A consolidation and globalization trend among healthcare-oriented architecture firms continued as two big acquisition deals were unveiled.
Two architecture firms announce consolidation deals
RTKL Associates, a Dallas-based architecture, engineering and planning firm, announced Aug. 27 it had acquired AHS International, a Beijing-based healthcare-architecture practice. Days earlier, Stantec, an Edmonton, Alberta-based planning, engineering, architecture and project-management company, announced it had signed a letter of intent to acquire Anshen and Allen, an architecture firm headquartered in San Francisco.
RTKL's acquisition was described in a news release as being “structured as a simple asset purchase,” while Stantec spokesman Jay Averill said his company's acquisition of Anshen and Allen “will be an all-cash deal.”
Those deals follow a number of agreements that have been announced or completed in the past year (See chart).
“Our goal is to no longer be a U.S. firm that does work around the world, but to be a global firm,” said Brad Barker, executive vice president for RTKL. “You're seeing healthcare become a globalized industry.”
RTKL, acquired by Amsterdam-based design, engineering and management services consultant Arcadis in 2007, has been working with AHS on the 2,200-bed, 1.18 million-square-foot Shanghai Changzheng New Pudong Hospital.
Barker's comments on globalization were echoed in a news release in which Anshen and Allen CEO Roger Swanson said the deal will help his firm “compete for projects that have significance and impact worldwide.”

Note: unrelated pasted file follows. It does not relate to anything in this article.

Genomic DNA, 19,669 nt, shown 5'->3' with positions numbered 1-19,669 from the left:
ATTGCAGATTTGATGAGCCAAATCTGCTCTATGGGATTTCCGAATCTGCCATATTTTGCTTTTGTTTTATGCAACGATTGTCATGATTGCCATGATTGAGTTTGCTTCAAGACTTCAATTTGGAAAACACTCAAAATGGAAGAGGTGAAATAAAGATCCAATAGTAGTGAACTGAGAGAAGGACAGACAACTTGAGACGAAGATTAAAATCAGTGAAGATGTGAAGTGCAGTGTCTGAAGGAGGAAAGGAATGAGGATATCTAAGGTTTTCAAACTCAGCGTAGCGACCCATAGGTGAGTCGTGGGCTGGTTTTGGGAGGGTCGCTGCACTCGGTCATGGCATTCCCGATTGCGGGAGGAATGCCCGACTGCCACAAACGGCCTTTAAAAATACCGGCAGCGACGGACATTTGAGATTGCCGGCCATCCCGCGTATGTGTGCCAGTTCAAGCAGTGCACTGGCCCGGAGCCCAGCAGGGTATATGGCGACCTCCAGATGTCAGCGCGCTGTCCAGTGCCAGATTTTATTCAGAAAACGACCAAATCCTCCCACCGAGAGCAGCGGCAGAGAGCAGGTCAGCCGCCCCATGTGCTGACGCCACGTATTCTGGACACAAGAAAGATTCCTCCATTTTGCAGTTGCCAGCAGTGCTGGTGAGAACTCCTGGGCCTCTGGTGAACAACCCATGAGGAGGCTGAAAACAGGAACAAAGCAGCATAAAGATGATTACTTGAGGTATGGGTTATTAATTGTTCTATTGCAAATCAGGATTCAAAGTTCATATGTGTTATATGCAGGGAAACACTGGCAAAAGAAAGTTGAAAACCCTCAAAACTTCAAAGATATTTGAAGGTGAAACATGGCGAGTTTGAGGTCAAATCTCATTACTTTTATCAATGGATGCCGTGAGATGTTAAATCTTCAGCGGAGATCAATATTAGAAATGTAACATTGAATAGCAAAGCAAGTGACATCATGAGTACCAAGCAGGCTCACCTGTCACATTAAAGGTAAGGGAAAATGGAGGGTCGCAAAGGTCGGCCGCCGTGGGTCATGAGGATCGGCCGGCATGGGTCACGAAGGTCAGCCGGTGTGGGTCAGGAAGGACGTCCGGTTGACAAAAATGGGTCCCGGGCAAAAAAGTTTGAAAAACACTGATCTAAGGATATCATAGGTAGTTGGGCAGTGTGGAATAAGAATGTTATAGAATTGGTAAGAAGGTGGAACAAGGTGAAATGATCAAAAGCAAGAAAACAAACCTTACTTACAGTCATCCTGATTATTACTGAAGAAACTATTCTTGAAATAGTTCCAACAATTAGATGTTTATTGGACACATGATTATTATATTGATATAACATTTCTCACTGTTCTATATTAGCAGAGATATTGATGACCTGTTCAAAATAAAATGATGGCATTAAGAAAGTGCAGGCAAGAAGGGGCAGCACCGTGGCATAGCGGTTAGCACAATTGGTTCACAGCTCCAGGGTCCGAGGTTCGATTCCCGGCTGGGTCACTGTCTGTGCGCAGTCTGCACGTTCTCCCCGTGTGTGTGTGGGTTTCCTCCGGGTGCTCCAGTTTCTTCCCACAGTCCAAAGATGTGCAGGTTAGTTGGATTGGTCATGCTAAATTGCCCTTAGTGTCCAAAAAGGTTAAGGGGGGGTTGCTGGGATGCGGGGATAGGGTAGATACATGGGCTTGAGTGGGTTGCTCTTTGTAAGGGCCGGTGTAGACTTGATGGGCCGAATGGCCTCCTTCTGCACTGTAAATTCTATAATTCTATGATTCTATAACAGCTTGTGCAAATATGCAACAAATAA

Stantec has about 10,000 employees in
150 locations with a staff of about 1,700 in its buildings group. Anshen and Allen has more than 200 employees and has offices in Boston; Columbus, Ohio; San Francisco; and an overseas office in London. For two years in a row, Anshen and Allen has had winning entries in the Modern Healthcare Design Award contest, (See page 21). Anshen and Allen also was the third-highest ranking architecture firm on the 2010 Modern Healthcare Construction and Design Survey (based on 2009 dollar volume), while Stantec Architecture finished seventh (March 15, 2010, p. S1).
RTKL, not listed on the Modern Healthcare survey, has 900 employees in 11 offices, while its parent company, Arcadis, has 12,000. Barker said RTKL is seeking to grow its international market, in part, to make up for the loss of domestic business brought on by the recession and the uncertainty over healthcare reform.
“We now live in a global economy, and the collapse of the financial markets has made us aware of how connected we are,” Barker said. “In the global market place, the megafirms will be the winners.”
On that point, Robert Pratt, CEO of the eight-employee Pratt Design Studio in Chicago, disagrees. According to Pratt, small companies like his will do just fine, midsize companies may see difficulties, and large firms will have their share of problems brought on by their size.
“We have a lot of flexibility, and we don't have 1,000 mouths to feed,” Pratt said. “When you get to be a behemoth firm you create a Frankenstein monster that chases you around.”
Pratt said he has received five offers over the past 10 years to buy his company, but he's not interested in selling and added that his company is busy with a number of projects—including the new $470 million, 259-bed Elmhurst (Ill.) Memorial Hospital.
“That's a pretty good project—even for a behemoth,” he said.
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